# 5EWhy is there a limit to falling damage?

#### pogre

##### Legend
A fall from a great height is one of the most common hazards facing an adventurer. At the end of a fall, a creature takes 1d6 bludgeoning damage for every 10 feet it fell, to a maximum of 20d6.

The answer is not terminal velocity. That happens a considerable distance after this.

This came up in game when a player whose PC was a barbarian came to gorge 1,500' deep and said, "Yeah, I'll just step off."

I asked if they were committing suicide, because this was going to kill the PC. "Nope," the player replied, "The barbarian will survive the fall."

I stated unequivocally the PC would die - yes, I was aware of the rule - yes, I guess this is a ruling outside the rules, and therefore, a house rule that was unannounced. However, I countered, the player was exploiting player knowledge of the rules to benefit his PC.

So, that's where this question comes from - what purpose does the limit on falling damage serve? What am I missing?

I do remember the falling damage rules debates from the early Dragons and the subsequent ban on articles and letters on falling damage. Just reviving an old D&D tradition: Let's debate falling damage!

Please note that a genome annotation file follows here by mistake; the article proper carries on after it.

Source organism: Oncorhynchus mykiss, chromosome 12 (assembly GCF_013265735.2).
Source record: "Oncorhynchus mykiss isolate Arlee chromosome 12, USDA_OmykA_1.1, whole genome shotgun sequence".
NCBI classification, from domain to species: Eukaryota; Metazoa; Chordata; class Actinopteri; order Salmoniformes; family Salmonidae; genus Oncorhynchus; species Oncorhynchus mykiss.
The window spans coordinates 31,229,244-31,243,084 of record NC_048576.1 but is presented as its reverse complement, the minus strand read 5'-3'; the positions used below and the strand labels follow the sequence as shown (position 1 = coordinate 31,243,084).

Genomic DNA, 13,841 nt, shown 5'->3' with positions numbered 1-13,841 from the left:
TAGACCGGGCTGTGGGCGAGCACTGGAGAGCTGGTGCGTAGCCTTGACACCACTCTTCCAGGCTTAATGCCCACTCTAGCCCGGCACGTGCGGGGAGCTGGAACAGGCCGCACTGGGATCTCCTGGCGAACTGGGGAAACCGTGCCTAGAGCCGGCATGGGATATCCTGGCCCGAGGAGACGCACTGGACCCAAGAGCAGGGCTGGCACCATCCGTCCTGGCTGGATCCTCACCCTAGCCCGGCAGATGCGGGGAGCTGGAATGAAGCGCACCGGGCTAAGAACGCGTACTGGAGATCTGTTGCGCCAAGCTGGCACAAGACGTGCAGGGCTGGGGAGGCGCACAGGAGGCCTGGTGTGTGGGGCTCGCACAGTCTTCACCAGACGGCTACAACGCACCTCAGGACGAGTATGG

#### Retreater

##### Legend
I have to assume the limit is based on the number of dice owned by the designers or their adding ability?
For me, I would just do something like 4 x every ten feet fallen. No dice rolling, just flatten out the math a bit.

#### Fanaelialae

##### Legend
The answer is not terminal velocity. That happens a considerable distance after this.

This came up in game when a player whose PC was a barbarian came to gorge 1,500' deep and said, "Yeah, I'll just step off."

I asked if they were committing suicide, because this was going to kill the PC. "Nope," the player replied, "The barbarian will survive the fall."

I stated unequivocally the PC would die - yes, I was aware of the rule - yes, I guess this is a ruling outside the rules, and therefore, a house rule that was unannounced. However, I countered, the player was exploiting player knowledge of the rules to benefit his PC.

So, that's where this question comes from - what purpose does the limit on falling damage serve? What am I missing?

I do remember the falling damage rules debates from the early Dragons and the subsequent ban on articles and letters on falling damage. Just reviving an old D&D tradition: Let's debate falling damage!
FWIW, I agree with your ruling.